UN announces new conference on early warning systems against natural hazards
“Early-warning and preparedness are the critical elements in preventing natural hazards from turning into disasters,” Sálvano Briceño, Director of the secretariat of the International Strategy for Disaster Reduction (ISDR) said of the 3rd International Early Warning Conference (EWCIII) to be convened by the Government of Germany under UN auspices in Bonn from 27 to 29 March.
“Through the Indian Ocean tsunami disaster in December 2004, the world was reminded of the crucial importance of efficient early-warning systems,” he added.
Had a tsunami early-warning system that now exists only for the volcano- and earthquake-prone Pacific Rim been operational in the Indian Ocean, the human toll might only have been a fraction of its more than 200,000 total, since tremor and tidal gauges, fast data transfer, alarm mechanisms and training in danger zones would have provided ample time for hundreds of thousands of people to flee to higher ground.
Guided by the motto ‘From Concept to Action,’ EWCIII follows the World Conference on Disaster Reduction (WCDR) in Kobe, Japan, earlier this year and aims to implement its ‘Hyogo Framework for Action 2005-2015,’ which calls for putting disaster risk at the centre of national policies, strengthening the capacity of disaster-prone countries to address risk, and investing heavily in disaster preparedness.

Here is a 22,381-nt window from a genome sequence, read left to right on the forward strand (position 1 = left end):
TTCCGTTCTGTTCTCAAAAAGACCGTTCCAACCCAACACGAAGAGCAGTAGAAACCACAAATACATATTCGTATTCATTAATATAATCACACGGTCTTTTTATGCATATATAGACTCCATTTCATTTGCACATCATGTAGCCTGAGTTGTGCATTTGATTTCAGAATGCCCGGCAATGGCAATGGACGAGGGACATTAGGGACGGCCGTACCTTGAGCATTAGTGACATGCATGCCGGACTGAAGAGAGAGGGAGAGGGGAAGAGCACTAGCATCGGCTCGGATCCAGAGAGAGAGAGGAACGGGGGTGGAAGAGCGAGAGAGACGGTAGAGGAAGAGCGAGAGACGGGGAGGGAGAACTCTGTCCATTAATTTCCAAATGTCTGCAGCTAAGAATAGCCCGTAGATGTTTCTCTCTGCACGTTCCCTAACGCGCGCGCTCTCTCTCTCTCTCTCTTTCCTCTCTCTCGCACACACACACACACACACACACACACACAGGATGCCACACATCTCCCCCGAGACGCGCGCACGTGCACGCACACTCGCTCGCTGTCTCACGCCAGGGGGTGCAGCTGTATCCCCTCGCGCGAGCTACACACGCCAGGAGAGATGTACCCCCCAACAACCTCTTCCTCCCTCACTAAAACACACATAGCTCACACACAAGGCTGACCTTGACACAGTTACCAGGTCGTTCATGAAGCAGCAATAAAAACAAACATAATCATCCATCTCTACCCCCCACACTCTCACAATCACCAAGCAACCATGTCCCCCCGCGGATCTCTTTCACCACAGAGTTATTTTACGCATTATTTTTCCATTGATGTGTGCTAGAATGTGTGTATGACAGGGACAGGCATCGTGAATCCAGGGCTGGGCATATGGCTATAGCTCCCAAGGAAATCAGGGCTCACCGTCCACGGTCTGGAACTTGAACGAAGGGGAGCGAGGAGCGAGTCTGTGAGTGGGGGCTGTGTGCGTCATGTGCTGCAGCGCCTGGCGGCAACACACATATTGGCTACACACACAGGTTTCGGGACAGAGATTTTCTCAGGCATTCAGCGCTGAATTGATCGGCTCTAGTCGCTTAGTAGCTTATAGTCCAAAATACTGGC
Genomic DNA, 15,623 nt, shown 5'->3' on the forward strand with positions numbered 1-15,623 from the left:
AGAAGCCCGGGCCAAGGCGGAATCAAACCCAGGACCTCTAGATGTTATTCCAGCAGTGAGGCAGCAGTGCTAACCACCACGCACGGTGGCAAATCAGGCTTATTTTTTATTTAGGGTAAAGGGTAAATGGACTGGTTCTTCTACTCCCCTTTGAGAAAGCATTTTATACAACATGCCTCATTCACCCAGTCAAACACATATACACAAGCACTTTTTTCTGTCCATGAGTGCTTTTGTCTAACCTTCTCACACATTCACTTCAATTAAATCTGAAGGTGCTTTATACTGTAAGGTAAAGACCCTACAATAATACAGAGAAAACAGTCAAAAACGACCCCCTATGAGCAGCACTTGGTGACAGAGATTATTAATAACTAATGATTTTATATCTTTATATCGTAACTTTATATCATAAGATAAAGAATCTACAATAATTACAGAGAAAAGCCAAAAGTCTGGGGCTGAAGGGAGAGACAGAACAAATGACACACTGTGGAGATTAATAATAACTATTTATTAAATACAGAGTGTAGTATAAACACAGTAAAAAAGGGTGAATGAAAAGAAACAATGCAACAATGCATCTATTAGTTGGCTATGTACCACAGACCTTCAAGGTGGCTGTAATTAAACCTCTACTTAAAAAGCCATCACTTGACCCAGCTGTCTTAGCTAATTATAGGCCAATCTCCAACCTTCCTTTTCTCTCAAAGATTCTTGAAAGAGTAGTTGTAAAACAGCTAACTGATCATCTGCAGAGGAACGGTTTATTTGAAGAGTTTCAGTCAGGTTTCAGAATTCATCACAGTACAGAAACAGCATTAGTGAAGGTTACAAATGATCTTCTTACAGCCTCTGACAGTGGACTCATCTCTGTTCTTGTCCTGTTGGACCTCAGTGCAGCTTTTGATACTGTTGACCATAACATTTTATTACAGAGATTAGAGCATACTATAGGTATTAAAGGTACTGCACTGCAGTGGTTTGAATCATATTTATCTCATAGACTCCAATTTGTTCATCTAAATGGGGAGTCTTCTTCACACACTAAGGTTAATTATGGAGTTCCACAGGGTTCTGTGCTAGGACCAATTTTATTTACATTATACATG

"The conference’s main outcome will be the launch of a range of short- and long-term early-warning projects in high priority countries,” Mr. Briceño said.
The meeting is expected to bring together over 600 representatives of governments, parliaments and international organizations, as well as practitioners and members of the scientific community. The Conference Secretariat will be located within the ISDR Secretariat.
In a message in January to a conference in Phuket, Thailand, on a tsunami early-warning system, Mr. Annan said such systems should be under the coordination of the UN. “Our challenge now is to ensure that all the elements of an effective early-warning system are integrated and cohesive, especially since so many different actors will be involved,” he added.